Note: In 2010, the Federal Housing Finance Agency (FHFA), which has authority over mortgage underwriters Fannie Mae and Freddie Mac, directed these enterprises against purchasing mortgages of homes with a PACE lien due to its senior status above a mortgage. Most residential PACE activity subsided following this directive; however, some residential PACE programs are now operating with loan loss reserve funds, appropriate disclosures, or other protections meant to address FHFA's concerns. Commercial PACE programs were not directly affected by FHFA’s actions, as Fannie Mae and Freddie Mac do not underwrite commercial mortgages. Visit PACENow for more information about PACE financing and a comprehensive list of all PACE programs across the country.
Property-Assessed Clean Energy (PACE) financing effectively allows property owners to borrow money to pay for energy improvements. The amount borrowed is typically repaid via a special assessment on the property over a period of years. Oregon has authorized certain local governments to establish such programs, as described below. (Not all local governments in Oregon offer PACE financing; contact your local government to find out if it has established a PACE financing program.)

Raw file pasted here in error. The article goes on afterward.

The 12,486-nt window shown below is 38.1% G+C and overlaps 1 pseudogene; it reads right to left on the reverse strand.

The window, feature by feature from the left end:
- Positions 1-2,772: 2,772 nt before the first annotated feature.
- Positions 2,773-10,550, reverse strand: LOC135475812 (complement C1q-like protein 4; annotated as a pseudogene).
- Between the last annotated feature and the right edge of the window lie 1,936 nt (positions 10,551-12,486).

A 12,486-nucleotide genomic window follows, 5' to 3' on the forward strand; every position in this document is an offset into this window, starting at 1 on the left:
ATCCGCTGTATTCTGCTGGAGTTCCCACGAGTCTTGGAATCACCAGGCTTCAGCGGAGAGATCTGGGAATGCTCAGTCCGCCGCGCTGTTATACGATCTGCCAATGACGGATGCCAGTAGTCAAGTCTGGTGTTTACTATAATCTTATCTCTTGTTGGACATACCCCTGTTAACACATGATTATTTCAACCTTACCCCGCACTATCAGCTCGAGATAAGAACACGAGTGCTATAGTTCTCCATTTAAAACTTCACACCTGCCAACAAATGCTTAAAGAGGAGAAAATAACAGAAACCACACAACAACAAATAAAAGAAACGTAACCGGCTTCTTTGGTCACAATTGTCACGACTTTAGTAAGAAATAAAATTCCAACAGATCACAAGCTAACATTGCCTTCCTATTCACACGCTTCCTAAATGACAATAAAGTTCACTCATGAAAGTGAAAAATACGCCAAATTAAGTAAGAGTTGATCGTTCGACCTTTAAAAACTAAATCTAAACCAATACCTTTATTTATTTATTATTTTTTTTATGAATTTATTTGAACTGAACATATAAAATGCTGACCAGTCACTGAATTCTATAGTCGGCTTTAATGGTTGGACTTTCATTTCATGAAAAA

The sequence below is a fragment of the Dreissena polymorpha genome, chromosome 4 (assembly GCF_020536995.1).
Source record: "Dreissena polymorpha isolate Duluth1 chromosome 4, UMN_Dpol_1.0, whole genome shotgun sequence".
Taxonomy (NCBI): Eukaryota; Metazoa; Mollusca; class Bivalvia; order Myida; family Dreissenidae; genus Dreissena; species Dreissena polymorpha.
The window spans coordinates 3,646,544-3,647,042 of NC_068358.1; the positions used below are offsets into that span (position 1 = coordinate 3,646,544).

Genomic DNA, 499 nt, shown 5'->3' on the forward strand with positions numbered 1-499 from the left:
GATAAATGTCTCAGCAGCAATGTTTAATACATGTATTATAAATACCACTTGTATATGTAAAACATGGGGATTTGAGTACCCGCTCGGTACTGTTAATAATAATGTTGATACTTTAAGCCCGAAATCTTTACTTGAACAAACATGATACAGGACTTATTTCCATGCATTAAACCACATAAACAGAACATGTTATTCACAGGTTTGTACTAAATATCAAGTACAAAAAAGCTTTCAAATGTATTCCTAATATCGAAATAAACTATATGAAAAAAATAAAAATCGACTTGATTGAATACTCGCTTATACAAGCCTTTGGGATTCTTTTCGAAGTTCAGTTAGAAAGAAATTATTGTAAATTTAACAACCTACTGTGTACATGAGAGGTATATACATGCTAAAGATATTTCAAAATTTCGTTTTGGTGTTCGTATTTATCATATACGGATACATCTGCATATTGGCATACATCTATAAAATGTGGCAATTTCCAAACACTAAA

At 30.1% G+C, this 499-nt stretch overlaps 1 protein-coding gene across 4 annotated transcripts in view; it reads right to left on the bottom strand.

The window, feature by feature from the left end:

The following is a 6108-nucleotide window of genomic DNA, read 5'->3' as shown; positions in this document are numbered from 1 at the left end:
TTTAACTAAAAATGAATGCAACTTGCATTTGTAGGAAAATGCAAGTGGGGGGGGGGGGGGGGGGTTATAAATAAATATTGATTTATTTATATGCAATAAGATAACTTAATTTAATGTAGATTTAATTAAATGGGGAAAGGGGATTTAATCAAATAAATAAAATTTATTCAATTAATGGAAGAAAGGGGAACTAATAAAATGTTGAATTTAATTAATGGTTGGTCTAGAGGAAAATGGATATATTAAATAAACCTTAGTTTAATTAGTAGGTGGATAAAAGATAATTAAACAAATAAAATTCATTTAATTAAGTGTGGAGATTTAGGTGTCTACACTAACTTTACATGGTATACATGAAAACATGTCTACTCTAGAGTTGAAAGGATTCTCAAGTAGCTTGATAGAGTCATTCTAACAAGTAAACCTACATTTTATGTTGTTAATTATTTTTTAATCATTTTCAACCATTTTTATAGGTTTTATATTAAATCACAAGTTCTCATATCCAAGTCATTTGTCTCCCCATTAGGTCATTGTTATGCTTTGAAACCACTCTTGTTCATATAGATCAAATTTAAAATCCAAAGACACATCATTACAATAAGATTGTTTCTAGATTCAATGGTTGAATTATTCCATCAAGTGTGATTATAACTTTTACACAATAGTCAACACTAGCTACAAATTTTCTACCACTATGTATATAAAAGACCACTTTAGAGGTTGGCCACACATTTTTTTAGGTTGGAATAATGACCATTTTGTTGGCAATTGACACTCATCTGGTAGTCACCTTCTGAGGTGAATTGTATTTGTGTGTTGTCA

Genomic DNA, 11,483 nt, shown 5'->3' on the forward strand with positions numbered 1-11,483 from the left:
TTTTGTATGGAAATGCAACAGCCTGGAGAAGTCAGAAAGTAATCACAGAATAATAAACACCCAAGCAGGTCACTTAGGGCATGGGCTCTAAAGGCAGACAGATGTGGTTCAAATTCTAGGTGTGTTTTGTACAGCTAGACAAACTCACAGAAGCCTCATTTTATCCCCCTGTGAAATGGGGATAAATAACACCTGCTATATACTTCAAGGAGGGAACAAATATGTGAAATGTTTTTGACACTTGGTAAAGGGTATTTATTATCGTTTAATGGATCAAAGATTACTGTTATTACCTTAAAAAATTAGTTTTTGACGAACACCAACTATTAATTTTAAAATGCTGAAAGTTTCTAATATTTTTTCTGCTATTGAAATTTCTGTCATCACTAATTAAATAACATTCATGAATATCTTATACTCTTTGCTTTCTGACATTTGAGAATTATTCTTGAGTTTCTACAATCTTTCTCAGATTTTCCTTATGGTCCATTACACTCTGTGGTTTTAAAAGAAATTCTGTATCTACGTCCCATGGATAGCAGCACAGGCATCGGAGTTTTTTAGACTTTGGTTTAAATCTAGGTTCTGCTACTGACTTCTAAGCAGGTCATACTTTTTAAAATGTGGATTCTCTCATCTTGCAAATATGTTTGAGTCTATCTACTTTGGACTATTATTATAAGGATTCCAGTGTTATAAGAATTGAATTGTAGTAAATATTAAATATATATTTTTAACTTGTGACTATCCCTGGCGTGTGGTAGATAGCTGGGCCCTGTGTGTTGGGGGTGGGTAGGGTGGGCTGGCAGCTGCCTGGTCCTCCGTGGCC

Oregon has authorized the creation of "local improvement districts" where cities and counties provide financing for the installation of renewable-energy systems and energy-efficiency improvements to residential, commercial, industrial or other qualifying real property. HB 2626, enacted in July 2009, authorizes local governments to provide loans for renewable energy and energy efficiency improvements. Local governments may issue revenue bonds to finance this loan program or can borrow money from the Oregon Department of Energy under the Energy Efficiency and Sustainable Technologies Loan Program for small-scale local energy projects. Prior to establishing the program, the local government must notify the electric and gas utilities in the area, as the loans may be paid back on utility bills. The loans may be secured with a lien on the property, although liens are not senior. Some potential options for loan repayment are via a special assessment on local government taxes, utility bills, or another approved method of loan repayment.
HB 4041 of 2014 requires property owners to provide written notification to all mortgagees of their intent to enter into a loan agreement, and to receive their written consent before entering into a loan agreement.